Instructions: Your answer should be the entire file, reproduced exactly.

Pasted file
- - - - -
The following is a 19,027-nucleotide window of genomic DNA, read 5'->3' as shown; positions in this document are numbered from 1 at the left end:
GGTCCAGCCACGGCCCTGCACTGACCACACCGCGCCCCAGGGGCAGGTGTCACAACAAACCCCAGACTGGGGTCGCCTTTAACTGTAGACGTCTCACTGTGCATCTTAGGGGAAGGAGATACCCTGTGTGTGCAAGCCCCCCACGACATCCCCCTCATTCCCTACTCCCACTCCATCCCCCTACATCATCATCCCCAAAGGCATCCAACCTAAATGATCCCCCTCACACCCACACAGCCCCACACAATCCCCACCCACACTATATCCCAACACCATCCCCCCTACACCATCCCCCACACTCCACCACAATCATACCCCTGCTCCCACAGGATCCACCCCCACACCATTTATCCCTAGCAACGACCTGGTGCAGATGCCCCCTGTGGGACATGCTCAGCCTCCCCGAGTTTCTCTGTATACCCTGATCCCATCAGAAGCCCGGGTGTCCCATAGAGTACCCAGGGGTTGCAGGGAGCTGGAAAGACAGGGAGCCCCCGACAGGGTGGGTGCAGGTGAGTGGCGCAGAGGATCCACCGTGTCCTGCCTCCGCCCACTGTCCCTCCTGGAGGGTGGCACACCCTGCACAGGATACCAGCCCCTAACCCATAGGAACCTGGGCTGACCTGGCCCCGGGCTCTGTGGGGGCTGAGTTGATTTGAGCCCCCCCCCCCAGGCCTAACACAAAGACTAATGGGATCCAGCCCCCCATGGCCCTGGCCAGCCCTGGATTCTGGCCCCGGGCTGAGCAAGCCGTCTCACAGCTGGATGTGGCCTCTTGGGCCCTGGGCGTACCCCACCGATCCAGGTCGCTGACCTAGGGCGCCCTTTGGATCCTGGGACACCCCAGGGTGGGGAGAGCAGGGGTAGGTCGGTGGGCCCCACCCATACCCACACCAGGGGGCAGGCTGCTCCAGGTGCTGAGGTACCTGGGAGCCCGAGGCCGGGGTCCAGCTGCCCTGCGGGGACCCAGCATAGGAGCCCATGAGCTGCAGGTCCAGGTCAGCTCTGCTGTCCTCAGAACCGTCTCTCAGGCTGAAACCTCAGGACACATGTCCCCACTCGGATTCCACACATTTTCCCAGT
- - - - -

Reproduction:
The following is a 19,027-nucleotide window of genomic DNA, read 5'->3' as shown; positions in this document are numbered from 1 at the left end:
GGTCCAGCCACGGCCCTGCACTGACCACACCGCGCCCCAGGGGCAGGTGTCACAACAAACCCCAGACTGGGGTCGCCTTTAACTGTAGACGTCTCACTGTGCATCTTAGGGGAAGGAGATACCCTGTGTGTGCAAGCCCCCCACGACATCCCCCTCATTCCCTACTCCCACTCCATCCCCCTACATCATCATCCCCAAAGGCATCCAACCTAAATGATCCCCCTCACACCCACACAGCCCCACACAATCCCCACCCACACTATATCCCAACACCATCCCCCCTACACCATCCCCCACACTCCACCACAATCATACCCCTGCTCCCACAGGATCCACCCCCACACCATTTATCCCTAGCAACGACCTGGTGCAGATGCCCCCTGTGGGACATGCTCAGCCTCCCCGAGTTTCTCTGTATACCCTGATCCCATCAGAAGCCCGGGTGTCCCATAGAGTACCCAGGGGTTGCAGGGAGCTGGAAAGACAGGGAGCCCCCGACAGGGTGGGTGCAGGTGAGTGGCGCAGAGGATCCACCGTGTCCTGCCTCCGCCCACTGTCCCTCCTGGAGGGTGGCACACCCTGCACAGGATACCAGCCCCTAACCCATAGGAACCTGGGCTGACCTGGCCCCGGGCTCTGTGGGGGCTGAGTTGATTTGAGCCCCCCCCCCCAGGCCTAACACAAAGACTAATGGGATCCAGCCCCCCATGGCCCTGGCCAGCCCTGGATTCTGGCCCCGGGCTGAGCAAGCCGTCTCACAGCTGGATGTGGCCTCTTGGGCCCTGGGCGTACCCCACCGATCCAGGTCGCTGACCTAGGGCGCCCTTTGGATCCTGGGACACCCCAGGGTGGGGAGAGCAGGGGTAGGTCGGTGGGCCCCACCCATACCCACACCAGGGGGCAGGCTGCTCCAGGTGCTGAGGTACCTGGGAGCCCGAGGCCGGGGTCCAGCTGCCCTGCGGGGACCCAGCATAGGAGCCCATGAGCTGCAGGTCCAGGTCAGCTCTGCTGTCCTCAGAACCGTCTCTCAGGCTGAAACCTCAGGACACATGTCCCCACTCGGATTCCACACATTTTCCCAGT